Imagine going to your teacher as a child and telling them a boy on the playground is following you around, throwing stuff at you, saying mean things and refusing to leave you alone. Maybe this did happen to you, and you have a memory of a teacher, who you thought you could trust, replying with something inane like “Oh, sweetie, that just means he likes you!”
You know the boy is going to hurt you the next time he sees you. In fact, he told you he would hurt you, and even though you told the teacher that part too, they still won’t do anything.
All you can do is dread the inevitable moment when the boy will fulfill his promise, certain he’ll get away with it. You don’t know what he’s going to do, but you know it won’t be good.
Finally, imagine that you’re an adult, and the teacher is a police officer. Those feelings of helplessness don’t change, and all too often, the responses don’t, either. This is in spite of the fact that stalking and harassment are nearly always predictors of more aggressive behavior. In other words, someone who is capable of stalking is capable of far worse and will escalate if they aren’t stopped.
According to a 2018 study by the Stalking Prevention, Awareness, and Resource Center, 54% of femicide victims told police they were being stalked before they were murdered. How many of those women would still be alive today if the police had taken action after they made that initial report?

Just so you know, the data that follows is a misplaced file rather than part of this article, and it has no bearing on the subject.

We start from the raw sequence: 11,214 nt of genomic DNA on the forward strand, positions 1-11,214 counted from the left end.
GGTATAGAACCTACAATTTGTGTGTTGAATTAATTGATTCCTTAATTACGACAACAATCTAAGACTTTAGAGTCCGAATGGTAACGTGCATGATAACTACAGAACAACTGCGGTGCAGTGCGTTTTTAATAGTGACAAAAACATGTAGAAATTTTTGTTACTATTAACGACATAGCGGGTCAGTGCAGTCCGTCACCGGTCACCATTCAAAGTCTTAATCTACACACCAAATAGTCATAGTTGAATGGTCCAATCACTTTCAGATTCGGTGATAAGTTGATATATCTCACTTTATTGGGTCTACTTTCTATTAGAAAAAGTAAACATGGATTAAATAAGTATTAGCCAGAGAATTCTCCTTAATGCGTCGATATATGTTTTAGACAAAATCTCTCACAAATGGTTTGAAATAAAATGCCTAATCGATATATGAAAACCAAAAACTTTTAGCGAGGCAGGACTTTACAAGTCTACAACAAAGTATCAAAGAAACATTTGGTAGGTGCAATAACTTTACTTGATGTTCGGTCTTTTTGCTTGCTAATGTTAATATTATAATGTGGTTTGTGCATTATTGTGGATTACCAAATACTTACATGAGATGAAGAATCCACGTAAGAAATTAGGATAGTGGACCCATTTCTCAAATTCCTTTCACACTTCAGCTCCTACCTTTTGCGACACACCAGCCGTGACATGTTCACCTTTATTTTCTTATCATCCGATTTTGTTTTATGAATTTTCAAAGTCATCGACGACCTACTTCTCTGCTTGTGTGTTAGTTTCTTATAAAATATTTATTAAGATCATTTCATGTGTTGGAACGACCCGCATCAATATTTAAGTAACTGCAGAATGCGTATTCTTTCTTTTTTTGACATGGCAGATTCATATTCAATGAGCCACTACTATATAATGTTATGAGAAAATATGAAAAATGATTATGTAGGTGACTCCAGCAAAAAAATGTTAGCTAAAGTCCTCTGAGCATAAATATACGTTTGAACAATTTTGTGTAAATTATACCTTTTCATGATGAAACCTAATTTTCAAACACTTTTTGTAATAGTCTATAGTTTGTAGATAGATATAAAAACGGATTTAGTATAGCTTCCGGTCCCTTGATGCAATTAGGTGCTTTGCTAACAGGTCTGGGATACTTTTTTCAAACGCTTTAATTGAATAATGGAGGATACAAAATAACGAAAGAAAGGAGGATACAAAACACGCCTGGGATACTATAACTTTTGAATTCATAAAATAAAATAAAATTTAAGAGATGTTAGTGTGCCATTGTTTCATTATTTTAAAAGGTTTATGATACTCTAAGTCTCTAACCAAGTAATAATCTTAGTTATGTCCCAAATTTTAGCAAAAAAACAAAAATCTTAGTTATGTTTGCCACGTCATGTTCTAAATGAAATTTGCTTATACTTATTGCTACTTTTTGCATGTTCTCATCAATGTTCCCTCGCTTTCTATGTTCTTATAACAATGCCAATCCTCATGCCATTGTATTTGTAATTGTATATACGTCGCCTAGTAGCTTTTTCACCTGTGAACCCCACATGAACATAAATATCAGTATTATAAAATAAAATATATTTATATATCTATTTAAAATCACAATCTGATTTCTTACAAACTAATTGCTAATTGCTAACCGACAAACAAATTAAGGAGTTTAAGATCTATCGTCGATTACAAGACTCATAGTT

Stalking and harassment are not innocuous attempts at interaction. They are forms of intimidation and control, meant to make the victim feel as though they have no privacy and as though the stalker will always have a right to be near them.
From a chillingly young age, women are socialized to tolerate this kind of behavior from men in particular. We are told to be flattered that anyone would try so hard to gain our affection, that we should go against our gut instinct and just be grateful for the attention.
Countless movies and television shows have attempted to put a romantic spin on men relentlessly pursuing women, which has no doubt been detrimental to the public perception of such behavior. But as anyone who has been subjected to unwanted male attention knows, it is anything but flattering. Terrifying is more accurate.
In her most recent essay collection, “Girlhood,” author and professor Melissa Febos details the story of a woman whose friend reported finding horrifying messages from men on her apartment door. Total strangers had apparently been watching her for some time and were now explicitly stating their intent to break into her apartment and brutally force themselves on her.
The police response was appalling. They told the woman to “just move,” and she ended up having to. No one should have to uproot their entire life because of the actions of predatory men and indifferent authority figures, who seem to feel as if doing their job is an inconvenience when it comes to helping women when they report harassment.
When our stalkers and attackers kill us, we are memorialized — our memories glorified in the name of turning us into cautionary tales for other women who apparently provoked male violence by daring to exist. But when we survive, suddenly our stories don’t matter, probably because people find it too hard to accept the truth before its consequences are more apparent.
Is it really so much easier to mourn women instead of protecting us?
Here’s a revolutionary idea: stop punishing women for reporting harassment and fighting back against sexual assault. Instead, start telling men to get a grip and leave us alone.
If someone in your life tells you they are being stalked or harassed, believe them, and do everything in your power to help while you still can. Sympathy and justice mean nothing once we are dead.